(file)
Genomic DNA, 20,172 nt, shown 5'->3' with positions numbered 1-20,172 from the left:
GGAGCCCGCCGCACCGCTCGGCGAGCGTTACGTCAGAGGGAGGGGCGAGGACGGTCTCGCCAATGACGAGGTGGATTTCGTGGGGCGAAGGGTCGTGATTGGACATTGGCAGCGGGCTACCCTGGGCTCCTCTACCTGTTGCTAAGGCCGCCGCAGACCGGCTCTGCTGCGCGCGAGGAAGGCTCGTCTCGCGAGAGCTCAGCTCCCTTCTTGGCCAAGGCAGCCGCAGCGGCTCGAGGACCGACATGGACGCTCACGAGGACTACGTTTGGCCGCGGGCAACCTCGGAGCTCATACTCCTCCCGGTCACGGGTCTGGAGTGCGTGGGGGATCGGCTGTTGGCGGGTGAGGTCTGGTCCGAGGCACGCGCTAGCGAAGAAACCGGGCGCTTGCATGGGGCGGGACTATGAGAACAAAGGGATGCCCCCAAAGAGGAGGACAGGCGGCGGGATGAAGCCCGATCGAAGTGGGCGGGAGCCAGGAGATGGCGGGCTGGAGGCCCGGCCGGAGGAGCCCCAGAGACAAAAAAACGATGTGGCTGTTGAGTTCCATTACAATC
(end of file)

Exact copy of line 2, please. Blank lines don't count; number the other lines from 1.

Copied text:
GGAGCCCGCCGCACCGCTCGGCGAGCGTTACGTCAGAGGGAGGGGCGAGGACGGTCTCGCCAATGACGAGGTGGATTTCGTGGGGCGAAGGGTCGTGATTGGACATTGGCAGCGGGCTACCCTGGGCTCCTCTACCTGTTGCTAAGGCCGCCGCAGACCGGCTCTGCTGCGCGCGAGGAAGGCTCGTCTCGCGAGAGCTCAGCTCCCTTCTTGGCCAAGGCAGCCGCAGCGGCTCGAGGACCGACATGGACGCTCACGAGGACTACGTTTGGCCGCGGGCAACCTCGGAGCTCATACTCCTCCCGGTCACGGGTCTGGAGTGCGTGGGGGATCGGCTGTTGGCGGGTGAGGTCTGGTCCGAGGCACGCGCTAGCGAAGAAACCGGGCGCTTGCATGGGGCGGGACTATGAGAACAAAGGGATGCCCCCAAAGAGGAGGACAGGCGGCGGGATGAAGCCCGATCGAAGTGGGCGGGAGCCAGGAGATGGCGGGCTGGAGGCCCGGCCGGAGGAGCCCCAGAGACAAAAAAACGATGTGGCTGTTGAGTTCCATTACAATC